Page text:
Whoa he doesnt like Google and we all know the only people that dont like Google are people who love Microsoft! How could any rational person *not* like Google?!

Re:Touble trouble trouble (2)

Mashiki (184564) | 1 year,4 days | (#44693575)

Nobody is suggesting that M$ is in any financial Difficulty. The "in trouble" is 5 quarters of PC sales down.

Well, look at the state of the industry? If you game on a PC, do you need to upgrade it? Most of the time people are going 2-3 years now. That heavily attributed to consoles stagnating the market. If you do basic things on it, like email and word processing, do you really need more than a dual core for that? There isn't any drive in the market, in turn it's hit it's peak.

Re:Touble trouble trouble (0)

iggymanz (596061) | 1 year,4 days | (#44693619)

problem is, you're addressing markets Microsoft never had anyway. Its outlook for market it does have is rosy with only growth in sight - and note this is even with slow economy, wait till it picks up.

yeah, I'm a Microsoft bashing Linux Desktop and BSD Server and Android mobile enthusiast, but the sucky reality is the business desktop and office app world and home desktop world is Microsoft based with only growth projected

Re:so pony up, Microsoft want agile extreme only (0)

Anonymous Coward | 1 year,4 days | (#44693077)

The changes in 8.1 are "mostly" cosmetic and the preview release is available for testing. The only 3rd party software that could have problems is stuff that doesn't use documented API's in which case those developers deserve what they get.

Re:so pony up, Microsoft want agile extreme only (5, Funny)

MightyMartian (840721) | 1 year,4 days | (#44693389)

What you've written is a little long, but if we etch it really small, it ought to fit on a tombstone in the Graveyard of Famous Last Words.

Re:so pony up, Microsoft want agile extreme only (4, Insightful)

Russ1642 (1087959) | 1 year,4 days | (#44693145)

What it means is that the developers should calm down because MS didn't actually make any significant changes. They're just dropping in a new default wallpaper and turning off a few features everyone hates to make it more 'user friendly'.

Re:so pony up, Microsoft want agile extreme only (4, Insightful)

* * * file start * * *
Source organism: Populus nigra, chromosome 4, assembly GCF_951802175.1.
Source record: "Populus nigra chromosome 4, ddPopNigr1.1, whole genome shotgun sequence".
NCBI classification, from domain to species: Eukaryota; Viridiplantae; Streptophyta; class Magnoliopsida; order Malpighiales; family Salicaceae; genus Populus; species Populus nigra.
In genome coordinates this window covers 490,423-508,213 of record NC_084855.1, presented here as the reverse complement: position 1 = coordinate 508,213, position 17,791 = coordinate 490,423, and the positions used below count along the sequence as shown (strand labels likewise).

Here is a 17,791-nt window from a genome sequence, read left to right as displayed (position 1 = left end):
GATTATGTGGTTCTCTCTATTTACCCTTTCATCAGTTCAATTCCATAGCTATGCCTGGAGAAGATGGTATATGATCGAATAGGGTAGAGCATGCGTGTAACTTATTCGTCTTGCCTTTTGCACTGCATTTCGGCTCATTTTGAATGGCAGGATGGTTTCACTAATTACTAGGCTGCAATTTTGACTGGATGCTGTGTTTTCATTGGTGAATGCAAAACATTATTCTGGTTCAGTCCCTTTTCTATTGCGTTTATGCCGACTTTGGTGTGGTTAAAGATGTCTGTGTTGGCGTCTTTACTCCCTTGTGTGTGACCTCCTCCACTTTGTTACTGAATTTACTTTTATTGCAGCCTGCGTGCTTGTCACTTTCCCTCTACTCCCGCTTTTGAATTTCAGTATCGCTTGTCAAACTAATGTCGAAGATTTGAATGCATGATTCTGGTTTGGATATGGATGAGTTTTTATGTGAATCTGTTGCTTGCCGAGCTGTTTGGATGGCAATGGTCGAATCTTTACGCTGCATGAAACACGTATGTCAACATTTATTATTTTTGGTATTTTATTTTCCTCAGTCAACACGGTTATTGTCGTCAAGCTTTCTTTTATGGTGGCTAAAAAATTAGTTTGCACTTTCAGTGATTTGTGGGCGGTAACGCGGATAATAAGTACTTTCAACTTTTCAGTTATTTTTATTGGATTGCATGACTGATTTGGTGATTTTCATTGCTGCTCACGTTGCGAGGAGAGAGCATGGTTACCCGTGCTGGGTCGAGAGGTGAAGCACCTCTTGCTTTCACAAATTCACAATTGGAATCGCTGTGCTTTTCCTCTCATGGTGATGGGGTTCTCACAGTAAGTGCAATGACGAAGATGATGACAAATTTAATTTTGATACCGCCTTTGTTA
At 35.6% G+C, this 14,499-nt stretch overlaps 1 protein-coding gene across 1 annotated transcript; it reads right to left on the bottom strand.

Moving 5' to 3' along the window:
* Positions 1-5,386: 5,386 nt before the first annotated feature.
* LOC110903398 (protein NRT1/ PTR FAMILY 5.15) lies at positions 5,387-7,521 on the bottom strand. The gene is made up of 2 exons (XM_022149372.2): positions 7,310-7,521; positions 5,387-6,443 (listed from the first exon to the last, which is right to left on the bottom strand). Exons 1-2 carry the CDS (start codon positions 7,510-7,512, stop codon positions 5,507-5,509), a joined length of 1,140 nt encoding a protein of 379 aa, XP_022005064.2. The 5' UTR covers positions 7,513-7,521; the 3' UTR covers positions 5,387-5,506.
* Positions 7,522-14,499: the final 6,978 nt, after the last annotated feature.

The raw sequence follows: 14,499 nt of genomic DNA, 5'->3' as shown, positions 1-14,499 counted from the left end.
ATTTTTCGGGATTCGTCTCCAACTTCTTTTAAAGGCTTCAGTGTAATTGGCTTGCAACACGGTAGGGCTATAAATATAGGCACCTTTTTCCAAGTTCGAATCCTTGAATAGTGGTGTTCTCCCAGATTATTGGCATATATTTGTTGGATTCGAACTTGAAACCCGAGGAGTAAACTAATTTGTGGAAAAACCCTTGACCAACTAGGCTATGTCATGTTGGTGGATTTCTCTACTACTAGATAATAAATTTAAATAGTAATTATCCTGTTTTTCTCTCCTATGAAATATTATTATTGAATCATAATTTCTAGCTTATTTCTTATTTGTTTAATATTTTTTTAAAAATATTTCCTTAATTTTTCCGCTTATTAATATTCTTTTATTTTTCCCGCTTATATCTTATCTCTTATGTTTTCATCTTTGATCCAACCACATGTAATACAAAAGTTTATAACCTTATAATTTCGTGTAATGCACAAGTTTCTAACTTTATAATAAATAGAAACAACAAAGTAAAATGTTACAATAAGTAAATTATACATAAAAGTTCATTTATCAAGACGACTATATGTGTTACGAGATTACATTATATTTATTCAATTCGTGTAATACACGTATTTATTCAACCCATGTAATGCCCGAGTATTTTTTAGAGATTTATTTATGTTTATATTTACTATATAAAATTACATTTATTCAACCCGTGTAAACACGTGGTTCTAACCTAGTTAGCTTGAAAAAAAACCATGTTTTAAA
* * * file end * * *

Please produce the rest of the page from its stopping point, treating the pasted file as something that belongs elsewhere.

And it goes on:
denmarkw00t (892627) | 1 year,4 days | (#44693307)

Turning off a few "features" that devs haven't hopefully designed around in their apps. It's important to keep the people who are the backbone of your OS's ecosystem in the loop - no devs = no users.

Re:so pony up, Microsoft want agile extreme only (5, Funny)

93 Escort Wagon (326346) | 1 year,4 days | (#44693249)

Sounds more to me like Microsoft is making consumers be beta testers for all of the 3rd party software out there, and putting a much higher support burden on the independent software developers since they can't test their software on the released OS until the public does.

You're exaggerating the burden. What are the odds that any single independent developer has managed to sell their app to all three people who own Windows 8?

Re:so pony up, Microsoft want agile extreme only (3, Insightful)

BitZtream (692029) | 1 year,4 days | (#44693393)

Microsoft believes that 8.1 is so much like 8.0 that it won't need testing. They've stated this multiple times before.

Considering that they do actually do extensive testing and dogfooding, its probably reasonably safe.

It also means they are telling you that they didn't make any real changes and are charging you for the service pack they refuse to create for 8.0.

Re:so pony up, Microsoft want agile extreme only (0)

Anonymous Coward | 1 year,4 days | (#44693555)

Microsoft believes that 8.1 is so much like 8.0 that it won't need testing. They've stated this multiple times before.

Considering that they do actually do extensive testing and dogfooding, its probably reasonably safe.

Oh yeah? Could have fooled me, since damn near everything they've ever put out has had massive bugs.

Re:so pony up, Microsoft want agile extreme only (1)

aldousd666 (640240) | 1 year,4 days | (#44693417)

Saving money. Baller (not ballmer)

Re:so pony up, Microsoft want agile extreme only (4, Insightful)

hairyfeet (841228) | 1 year,4 days | (#44693475)

Or maybe, just maybe, the dirty little secret MSFT doesn't want you to know is really the fact that Windows 8.1 is just Windows 8 with a switch flipped that will let you go to the desktop and some more "apps apps apps, have we mentioned we have an appstore with apps?" in your face metro bullshit. Like making a "Start Goatse" as I call it where you click the start button trying to escape and it hauls your ass right back to metro...have they mentioned they have touch and apps?